Graphs, Matroids

Matroids

Like many graph theoretic concepts, the cycles of a graph have a generalization in set theory.

Let a matroid be a set of elements M, and a family of nonempty subsets C1, C2, etc, which we will call cycles.  No cycle is a proper subset of another cycle, and the union of two different cycles, minus their intersection, is or contains another cycle.

Every graph has an associated matroid (although matroids do not necessarily map back to graphs).  Let M be the set of edges, while each cycle in the graph corresponds to a cycle in the matroid.  Review the properties of cycles and verify that the matroid properties are satisfied.

An equivalent definition of matroid establishes a family of subsets S1, S2, etc, which we shall call independent sets.  The subset of an independent set is always independent, and maximal independent sets have the same cardinality.  To map a graph onto a matroid in this sense, let each acyclic subgraph determine an independent set.  Each maximal acyclic subgraph is a tree or forest, having a fixed number of edges.

To show equivalence, begin with a matroid defined in terms of cycles, and let independent sets be subsets of M that contain no cycles.  Clearly the subset of an independent set contains no cycles, hence it is another independent set.  Let V be the largest independent set.  Adding any element x to V will produce at least one cycle.  However, adding x cannot produce more than one cycle, since the set C1+C2, with x crossed out, would be a subset of V, and V would contain a cycle.  Therefore adding x and deleting one of the other elements in the resulting cycle produces a new maximal independent set.  Thus V can be gradually transformed into any other independent set U, by taking any element x in U-V, adding it to V, and deleting an element from V-U.  Once all elements are transferred, the new independent set contains U, and is as large as V.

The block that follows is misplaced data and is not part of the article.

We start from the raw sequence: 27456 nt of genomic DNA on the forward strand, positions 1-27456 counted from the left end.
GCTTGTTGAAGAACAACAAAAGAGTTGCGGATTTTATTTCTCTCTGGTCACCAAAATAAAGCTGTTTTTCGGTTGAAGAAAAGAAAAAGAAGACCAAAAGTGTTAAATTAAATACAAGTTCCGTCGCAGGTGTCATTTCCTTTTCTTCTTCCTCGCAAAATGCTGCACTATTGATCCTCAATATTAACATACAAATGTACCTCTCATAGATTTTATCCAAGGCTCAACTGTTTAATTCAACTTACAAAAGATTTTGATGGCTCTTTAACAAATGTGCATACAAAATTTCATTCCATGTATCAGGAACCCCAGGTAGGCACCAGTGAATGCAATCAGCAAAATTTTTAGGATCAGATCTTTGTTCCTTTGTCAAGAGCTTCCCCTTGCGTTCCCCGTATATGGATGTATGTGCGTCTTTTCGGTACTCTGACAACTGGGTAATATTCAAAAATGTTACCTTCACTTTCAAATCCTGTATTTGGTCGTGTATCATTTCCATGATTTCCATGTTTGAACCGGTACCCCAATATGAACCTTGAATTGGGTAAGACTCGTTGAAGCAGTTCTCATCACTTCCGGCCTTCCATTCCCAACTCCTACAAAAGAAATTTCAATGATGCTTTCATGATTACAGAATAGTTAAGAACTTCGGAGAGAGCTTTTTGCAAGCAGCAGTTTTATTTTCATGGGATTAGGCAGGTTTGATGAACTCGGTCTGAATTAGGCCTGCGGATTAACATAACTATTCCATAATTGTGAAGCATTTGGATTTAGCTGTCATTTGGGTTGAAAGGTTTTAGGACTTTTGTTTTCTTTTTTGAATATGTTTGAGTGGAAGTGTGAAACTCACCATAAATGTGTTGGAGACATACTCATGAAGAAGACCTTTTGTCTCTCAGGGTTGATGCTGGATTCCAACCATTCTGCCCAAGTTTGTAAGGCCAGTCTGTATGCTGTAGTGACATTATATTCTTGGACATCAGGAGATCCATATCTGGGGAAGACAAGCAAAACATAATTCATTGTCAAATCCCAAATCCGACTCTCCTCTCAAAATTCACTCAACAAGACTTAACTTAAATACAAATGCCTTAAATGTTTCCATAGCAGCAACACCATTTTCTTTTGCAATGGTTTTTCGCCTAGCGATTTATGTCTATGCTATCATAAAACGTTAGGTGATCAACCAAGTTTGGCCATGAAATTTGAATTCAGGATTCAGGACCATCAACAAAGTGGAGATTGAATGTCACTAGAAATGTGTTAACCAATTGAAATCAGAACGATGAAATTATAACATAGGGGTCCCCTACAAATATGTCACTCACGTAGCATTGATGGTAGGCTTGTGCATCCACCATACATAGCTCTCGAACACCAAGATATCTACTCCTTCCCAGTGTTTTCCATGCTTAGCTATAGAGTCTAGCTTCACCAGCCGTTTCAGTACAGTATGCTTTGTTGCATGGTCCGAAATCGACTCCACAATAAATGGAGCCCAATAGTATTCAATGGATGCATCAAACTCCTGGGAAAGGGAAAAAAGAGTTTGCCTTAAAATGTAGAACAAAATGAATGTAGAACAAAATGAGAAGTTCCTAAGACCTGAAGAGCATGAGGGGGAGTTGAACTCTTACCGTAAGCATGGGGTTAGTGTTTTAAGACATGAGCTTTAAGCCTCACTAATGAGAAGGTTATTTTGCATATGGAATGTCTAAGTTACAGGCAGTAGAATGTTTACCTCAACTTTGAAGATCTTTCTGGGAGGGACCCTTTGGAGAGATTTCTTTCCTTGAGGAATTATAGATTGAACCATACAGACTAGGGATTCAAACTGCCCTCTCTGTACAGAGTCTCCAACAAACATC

Using similar arguments, independent sets imply cycles.  A cycle is a minimal nonempty set that is not contained in an independent set.  By definition, a cycle cannot contain another cycle.  Merge two cycles and delete their intersection, and you have a set that does not intersect the independent sets.  If it isn't a cycle, it has a minimal cycle inside it.  You'll notice that cycles lead to independent sets, which map back to the same cycles.